American Heritage® Dictionary of the English Language, Fourth Edition
- v. To sob noisily. See Synonyms at cry.
- v. To utter while crying and sobbing.
- v. To make wet and swollen by weeping.
- n. A loud sobbing.
- n. The thick layer of fat between the skin and the muscle layers of whales and other marine mammals, from which an oil is obtained.
- n. Excessive body fat.
- n. A large sea nettle or medusa.
- adj. Swollen and protruding: blubber cheeks.
Century Dictionary and Cyclopedia
- To weep, especially in such a manner as to swell the cheeks or disfigure the face; burst into a fit of weeping: used chiefly in sarcasm or ridicule.
- To bubble; foam.
- To disfigure with weeping.
- n. A bubble.
- n. The fat of whales and other cetaceans, from which train-oil is obtained. The blubber lies under the skin and over the muscles. The whole quantity yielded by a large whale ordinarily amounts to 40 or 50 hundredweight, but sometimes to 80 or more.
- n. A gelatinous substance; hence, an acaleph or sea-nettle; a medusa.
- n. [⟨ blubber, v.] The act or state of blubbering: as, to be in a blubber.
- n. One who blubs.
- n. A fatty layer of adipose tissue found immediately beneath the epidermis.
- n. Fatty tissue.
- n. The thick coat of fat worn by many arctic animals, such as sea lions, and antarctic animals, such as penguins; used to insulate warmth in the animal's body.
- v. To make noises or broken words while crying.
- v. archaic To swell or disfigure (the face) with weeping; to wet with tears.
GNU Webster's 1913
- n. A bubble.
- n. The fat of whales and other large sea animals from which oil is obtained. It lies immediately under the skin and over the muscular flesh.
- n. (Zoöl.) A large sea nettle or medusa.
- v. To weep noisily, or so as to disfigure the face; to cry in a childish manner.
- v. To swell or disfigure (the face) with weeping; to wet with tears.
- v. To give vent to (tears) or utter (broken words or cries); -- with
- n. an insulating layer of fat under the skin of whales and other large marine mammals; used as a source of oil
- n. excess bodily weight
- v. utter while crying
- v. cry or whine with snuffling
- Middle English bluberen, to bubble, from bluber, foam.Middle English bluber, foam. (American Heritage® Dictionary of the English Language, Fourth Edition)
“But the discerning reader soon realizes that the reason Linda is picked on has nothing to do with her weight although her weight is the subject about which Linda is most sensitive and therefore the subject on which Wendy chooses to focus the majority of her taunts and that the term blubber doesn’t have as much to do with Linda’s size as it does her personality—or lack thereof.”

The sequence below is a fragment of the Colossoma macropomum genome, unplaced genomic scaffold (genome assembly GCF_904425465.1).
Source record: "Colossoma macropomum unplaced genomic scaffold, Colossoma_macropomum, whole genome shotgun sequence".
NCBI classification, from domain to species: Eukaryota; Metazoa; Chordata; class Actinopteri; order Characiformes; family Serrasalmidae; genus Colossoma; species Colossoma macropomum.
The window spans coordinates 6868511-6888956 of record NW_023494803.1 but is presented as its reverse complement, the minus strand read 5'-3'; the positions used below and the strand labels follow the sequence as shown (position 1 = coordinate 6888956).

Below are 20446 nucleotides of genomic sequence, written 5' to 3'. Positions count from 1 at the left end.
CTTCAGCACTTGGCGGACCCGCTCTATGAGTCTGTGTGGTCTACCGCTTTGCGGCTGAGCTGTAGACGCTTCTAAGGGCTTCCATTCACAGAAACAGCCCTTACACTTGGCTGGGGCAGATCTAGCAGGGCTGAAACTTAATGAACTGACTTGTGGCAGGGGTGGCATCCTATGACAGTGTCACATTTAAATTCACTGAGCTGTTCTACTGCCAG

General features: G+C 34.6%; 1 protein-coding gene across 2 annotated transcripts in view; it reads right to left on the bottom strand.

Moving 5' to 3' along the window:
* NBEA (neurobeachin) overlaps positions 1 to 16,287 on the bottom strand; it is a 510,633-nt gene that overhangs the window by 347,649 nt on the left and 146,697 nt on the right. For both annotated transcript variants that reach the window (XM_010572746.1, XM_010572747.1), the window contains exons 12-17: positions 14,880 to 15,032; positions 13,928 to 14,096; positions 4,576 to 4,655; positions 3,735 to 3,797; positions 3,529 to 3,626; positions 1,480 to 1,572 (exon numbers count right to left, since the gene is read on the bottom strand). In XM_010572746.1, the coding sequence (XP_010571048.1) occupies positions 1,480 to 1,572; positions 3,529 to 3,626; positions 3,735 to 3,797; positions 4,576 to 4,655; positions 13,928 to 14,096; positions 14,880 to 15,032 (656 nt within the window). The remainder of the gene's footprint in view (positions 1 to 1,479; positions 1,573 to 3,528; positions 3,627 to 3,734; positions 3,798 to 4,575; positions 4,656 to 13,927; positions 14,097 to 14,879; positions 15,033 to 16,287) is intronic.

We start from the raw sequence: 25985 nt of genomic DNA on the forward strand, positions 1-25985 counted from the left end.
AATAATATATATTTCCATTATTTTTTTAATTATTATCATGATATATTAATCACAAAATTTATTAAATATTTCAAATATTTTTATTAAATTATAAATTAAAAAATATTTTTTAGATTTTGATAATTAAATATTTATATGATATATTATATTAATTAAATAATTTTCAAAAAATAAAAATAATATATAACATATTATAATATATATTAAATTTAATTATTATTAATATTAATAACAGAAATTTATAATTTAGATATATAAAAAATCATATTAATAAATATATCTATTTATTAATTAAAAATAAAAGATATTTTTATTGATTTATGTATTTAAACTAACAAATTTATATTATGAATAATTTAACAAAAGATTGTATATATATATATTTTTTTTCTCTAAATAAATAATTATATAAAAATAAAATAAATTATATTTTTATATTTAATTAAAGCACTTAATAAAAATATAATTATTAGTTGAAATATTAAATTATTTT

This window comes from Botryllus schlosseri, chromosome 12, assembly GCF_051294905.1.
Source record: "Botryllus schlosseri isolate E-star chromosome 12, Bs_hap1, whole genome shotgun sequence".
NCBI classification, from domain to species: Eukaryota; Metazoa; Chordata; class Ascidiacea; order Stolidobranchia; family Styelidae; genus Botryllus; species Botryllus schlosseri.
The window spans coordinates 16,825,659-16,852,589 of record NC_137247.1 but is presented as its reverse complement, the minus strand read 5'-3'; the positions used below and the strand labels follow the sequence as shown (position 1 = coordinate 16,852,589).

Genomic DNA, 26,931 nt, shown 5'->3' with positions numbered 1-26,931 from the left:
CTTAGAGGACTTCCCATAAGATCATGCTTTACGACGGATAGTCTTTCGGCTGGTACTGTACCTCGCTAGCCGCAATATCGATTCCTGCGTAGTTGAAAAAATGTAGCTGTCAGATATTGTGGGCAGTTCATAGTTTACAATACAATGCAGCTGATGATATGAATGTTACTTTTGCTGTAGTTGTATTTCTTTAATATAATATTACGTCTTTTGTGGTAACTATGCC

“Wrap the oogruk flippers in blubber for two weeks until the fur falls off.”
“At best that loud, fat, smelly walking pile of hu-mon blubber is a capable man beast for filling my food bowl.”
“Internal to the grooved blubber is the muscle tissue of the buccal pouch, and this is unique, containing large amounts of elastin, and consisting of an inner layer of longitudinally arranged muscle bands and an outer layer where the bands are obliquely oriented (Pivorunas 1977).”
“A nice piece of blubber from a walrus or some reindeer tallow," said Menie.”
“Then into the hollow goes the whalebone, so, tightly coiled, and another piece of blubber is fitted over the whale-bone.”
“Page 114 substance, called blubber, which is from twelve to eighteen inches in thickness, and is the only fleshy part of any value.”
“The most entertaining fight of the night was between Todd Duffee, who has one of the most impressive chiseled physiques in the UFC, and Mike Russow, who my friends were calling blubber and muffin top for the way his heavyweight poundage hung over his shorts.”
“The heavers forward now resume their song, and while the one tackle is peeling and hoisting a second strip from the whale, the other is slowly slackened away, and down goes the first strip through the main hatchway right beneath, into an unfurnished parlor called the blubber-room.”
“He lost the blubber, but under the blubber was a support system of sinew that hung on his frame like curtains of partially hardened cement.”
These user-created lists contain the word ‘blubber’.
A list of words that are odd or words that I have looked up.
A list created for TRM, because there are certain words that we just kind of hate.
an immense, grandiloquent list that loads like a thousand years sentence in stone. new words are in the other lists.
The new favourite words of people on Twitter.
A script searches Twitter for "X is my new favourite word" and adds it to this list.
thunderfuck, incredible, merp, sara, flopparoo, smother, fugly, buer, plum, canny, nefelibata, cuntbucket and 1972 more...
Words formed in imitation of a natural sound.
Words with the letter b within the word, not just as the initial or last letter.
Words that appear in American novelist and poet Herman Melville's collected letters.
because wordsmith is not a verb.
words that I refuse to say out loud.
Terms defined in the glossary of Clifford W. Ashley's "Yankee Whaler".
"False Friend" is a linguistic term for words that appear in more than one language, but with entirely different meanings. They can cause a lot of problems for the unwary tourist.
words I dislike, rationally or not.
I am finding use for the 'reverse dictionary" by seeing how long my reverse dictionary chain will survive.
Looking for tweets for blubber.